The Black and Asian British Women’s Writing conference hosted by the University of Brighton and in partnership with New Writing South promised to bring together all of my interests in one weekend. Speculative fiction, unbelonging and identity politics, publishing and its various controversies… the list goes on. I was really excited. It was my first conference, and I wasn’t quite sure what to expect. All I knew was that it was going to help me a lot with generating new ideas for my thesis and spur on some of my personal projects, too.
Upon arrival, I knew I had made the right choice in attending. Everyone was friendly and welcoming and there was a buzz in the air as people networked and acquainted themselves with each other. I saw people familiar and unfamiliar as I moved through the space, pretending that I felt as if I belonged there, that I wasn’t incredibly uncomfortable and nervous. Once settled, the conference kicked off with an introduction from the vice chancellor Debra Humphries who thanked everyone for their attendance. It was fascinating listening; the keynote speech from Sharon Duggal really hit home with me, especially as over the weekend, I was told no fewer than three times that my imposter syndrome was alive and very much kicking. Roughly paraphrased she said, “imposter syndrome is not just something that comes from within, but from worrying that our stories won’t be considered as important, but from our stories being considered to be invisible.” And she’s so right. It’s always such a worry that my writing won’t be understood, or the point will be missed, or something else will go wrong… not that it has, but it might!
Learning that the small interventions that we make in our lives have power guided me through the rest of the evening. The readings from Katy Massey, Gemma Weekes and Judith Bryan for their stories in Glimpse, which is a collection of speculative short stories edited by Leone Ross and written by a cohort of amazing black British writers, (which is also available for pre-order!!) sparked so much in my imagination, particularly Katy Massey’s post-apocalyptic tale which I can’t wait to read in its entirety.
If you know me, you know that I absolutely love books, love to read, to write, to talk about books, you could say it’s a little obsessive, and so when I came across Afrori books on Kensington Street at the end of the first day, I just knew I had to go in. It’s got such a welcoming vibe, small and compact shelves full to the brim with books you just can’t help but pick up and immediately start reading. I had heard of the Nigerian author Eloghosa Osunde and her brilliant literary successes, and so as soon as I saw the cover of Vagabonds! it ended up in my hands. Published in March 2022 by Riverhead Books, Vagabonds! explores the patriarchy, LGBTQ+ and the insidious nature of corruption in Nigeria. I got stuck in immediately, but haven’t yet finished it, so no spoilers!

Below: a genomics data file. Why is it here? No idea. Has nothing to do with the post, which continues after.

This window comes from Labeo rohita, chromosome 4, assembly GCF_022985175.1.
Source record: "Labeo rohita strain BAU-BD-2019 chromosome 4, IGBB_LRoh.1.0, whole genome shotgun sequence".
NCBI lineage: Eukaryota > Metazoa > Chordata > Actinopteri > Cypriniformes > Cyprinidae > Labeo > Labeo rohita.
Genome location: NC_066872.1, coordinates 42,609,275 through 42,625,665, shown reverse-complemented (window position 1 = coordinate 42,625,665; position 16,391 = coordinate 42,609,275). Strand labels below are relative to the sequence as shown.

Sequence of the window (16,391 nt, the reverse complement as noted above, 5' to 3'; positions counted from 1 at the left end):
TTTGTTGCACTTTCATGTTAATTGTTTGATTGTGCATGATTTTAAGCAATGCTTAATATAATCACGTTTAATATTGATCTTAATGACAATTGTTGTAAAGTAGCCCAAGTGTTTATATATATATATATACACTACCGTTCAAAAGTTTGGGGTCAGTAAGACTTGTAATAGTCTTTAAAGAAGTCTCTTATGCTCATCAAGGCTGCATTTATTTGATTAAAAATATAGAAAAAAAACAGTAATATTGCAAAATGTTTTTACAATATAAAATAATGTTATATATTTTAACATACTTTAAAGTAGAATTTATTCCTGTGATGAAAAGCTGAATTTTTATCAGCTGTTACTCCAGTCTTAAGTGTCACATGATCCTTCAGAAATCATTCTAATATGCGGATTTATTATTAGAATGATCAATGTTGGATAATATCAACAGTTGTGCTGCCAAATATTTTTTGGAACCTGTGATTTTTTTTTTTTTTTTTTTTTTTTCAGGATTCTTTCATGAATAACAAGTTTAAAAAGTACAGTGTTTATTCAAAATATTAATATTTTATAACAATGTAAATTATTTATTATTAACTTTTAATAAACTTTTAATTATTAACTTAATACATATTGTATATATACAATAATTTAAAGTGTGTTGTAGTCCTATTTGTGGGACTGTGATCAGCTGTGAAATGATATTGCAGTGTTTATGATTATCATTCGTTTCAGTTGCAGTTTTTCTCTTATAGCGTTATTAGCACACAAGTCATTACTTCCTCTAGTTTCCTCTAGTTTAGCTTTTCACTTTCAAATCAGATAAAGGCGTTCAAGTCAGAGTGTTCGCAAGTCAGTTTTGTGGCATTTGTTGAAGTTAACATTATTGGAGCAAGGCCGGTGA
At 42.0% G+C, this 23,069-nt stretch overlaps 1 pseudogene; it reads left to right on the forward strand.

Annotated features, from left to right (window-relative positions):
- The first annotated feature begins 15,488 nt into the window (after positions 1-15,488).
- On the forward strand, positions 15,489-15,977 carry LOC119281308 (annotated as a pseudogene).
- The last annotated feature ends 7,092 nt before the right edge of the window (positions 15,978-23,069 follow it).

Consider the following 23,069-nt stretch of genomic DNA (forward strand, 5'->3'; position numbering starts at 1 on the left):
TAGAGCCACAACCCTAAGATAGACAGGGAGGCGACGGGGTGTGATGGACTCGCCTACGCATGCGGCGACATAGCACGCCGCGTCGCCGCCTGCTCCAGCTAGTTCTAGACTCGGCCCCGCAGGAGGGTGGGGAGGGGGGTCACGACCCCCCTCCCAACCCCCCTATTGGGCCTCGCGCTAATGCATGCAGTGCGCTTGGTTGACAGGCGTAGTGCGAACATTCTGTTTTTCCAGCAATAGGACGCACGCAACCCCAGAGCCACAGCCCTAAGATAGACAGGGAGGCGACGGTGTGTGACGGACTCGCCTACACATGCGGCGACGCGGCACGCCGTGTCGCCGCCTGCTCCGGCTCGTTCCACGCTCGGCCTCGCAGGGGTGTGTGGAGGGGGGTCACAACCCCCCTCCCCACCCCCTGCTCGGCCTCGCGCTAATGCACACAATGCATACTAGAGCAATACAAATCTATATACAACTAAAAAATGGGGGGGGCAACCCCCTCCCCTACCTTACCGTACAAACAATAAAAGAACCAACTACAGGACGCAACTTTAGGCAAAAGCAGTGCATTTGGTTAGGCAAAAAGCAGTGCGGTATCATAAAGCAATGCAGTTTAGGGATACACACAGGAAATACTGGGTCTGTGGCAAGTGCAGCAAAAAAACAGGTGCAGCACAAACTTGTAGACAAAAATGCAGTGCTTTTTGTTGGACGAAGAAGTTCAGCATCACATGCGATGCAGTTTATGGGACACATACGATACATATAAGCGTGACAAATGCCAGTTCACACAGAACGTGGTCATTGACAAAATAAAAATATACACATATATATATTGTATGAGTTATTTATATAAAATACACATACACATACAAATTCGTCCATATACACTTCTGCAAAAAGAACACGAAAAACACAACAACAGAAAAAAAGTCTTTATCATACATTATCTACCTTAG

As the conference drew on, I began to make new contacts and develop deeper relationships with myself and with the people I had met there. I’m so grateful for the opportunity to go there and to have met so many wonderful people, but I came away from the conference with more questions than I had going into it. Maybe that’s the point and while, yes, my academic brain was firing away with inspiration, I was also annoyed and confused by a lot of things. I grew up in an area in the midlands where I learnt how to ‘negotiate’ my identity, make myself more palatable to the rest of the demographic, reduce and shrink myself to be accepted. I didn’t expect that at a conference for black and Asian women’s writing I’d be doing the same. Perhaps that’s a fault of my own, that I shouldn’t think of myself in terms of not belonging, but that I should be in those spaces because I have the interest and the research behind me to prove it. Yet I couldn’t help but feel out of place. I couldn’t position myself and even as I write this now, I have spent a lot of time thinking about my own positionality in academic spaces. Am I meant to be there? Of course, the immediate answer is yes. Should be yes. So then why do I not see myself reflected in these spaces? Why at a conference for black and Asian writing are there all white panels? Why do black academics find themselves coming up against far more challenges than their white peers ever had to? There are lots of reasons and answers, and we could argue ‘til the cows come home, but this is entirely my point. Positioning myself in that space in Brighton was such a difficult task that even as the 2nd and 3rd days drew on, I found myself wearing heavier and heavier masks.
I did speak about my discomfort while I was there with some people, and we shared our opinions and experiences which helped a lot, but unfortunately for me, the conference became overshadowed by my now overwhelming anxiety and sense that I should be better than what I am. However, as I write this now, two months later, I recognise that it was an experience I had to go through. I spent most of my time there mulling over these questions and I still do not have any answers, but perhaps these questions are not supposed to be answered. Perhaps they are supposed to be felt, and things are supposed to change. I would like to be one of the people responsible for that change. It will be slow, but good things don’t come easily.
Ellis Walker is a PhD English Literature candidate at the University of Sheffield. Her research excavates the digital and material spaces and places where black British authors and their books are discussed. As a member of the Black Writers’ Guild she is invested in raising awareness of racial inequalities in the publishing industry, which forms a large part of the thesis.
Ellis was one of our student recipents of the JC Niala Bursary which funded their attendance at the conference and was kindly donated by the writer and poet JC Niala.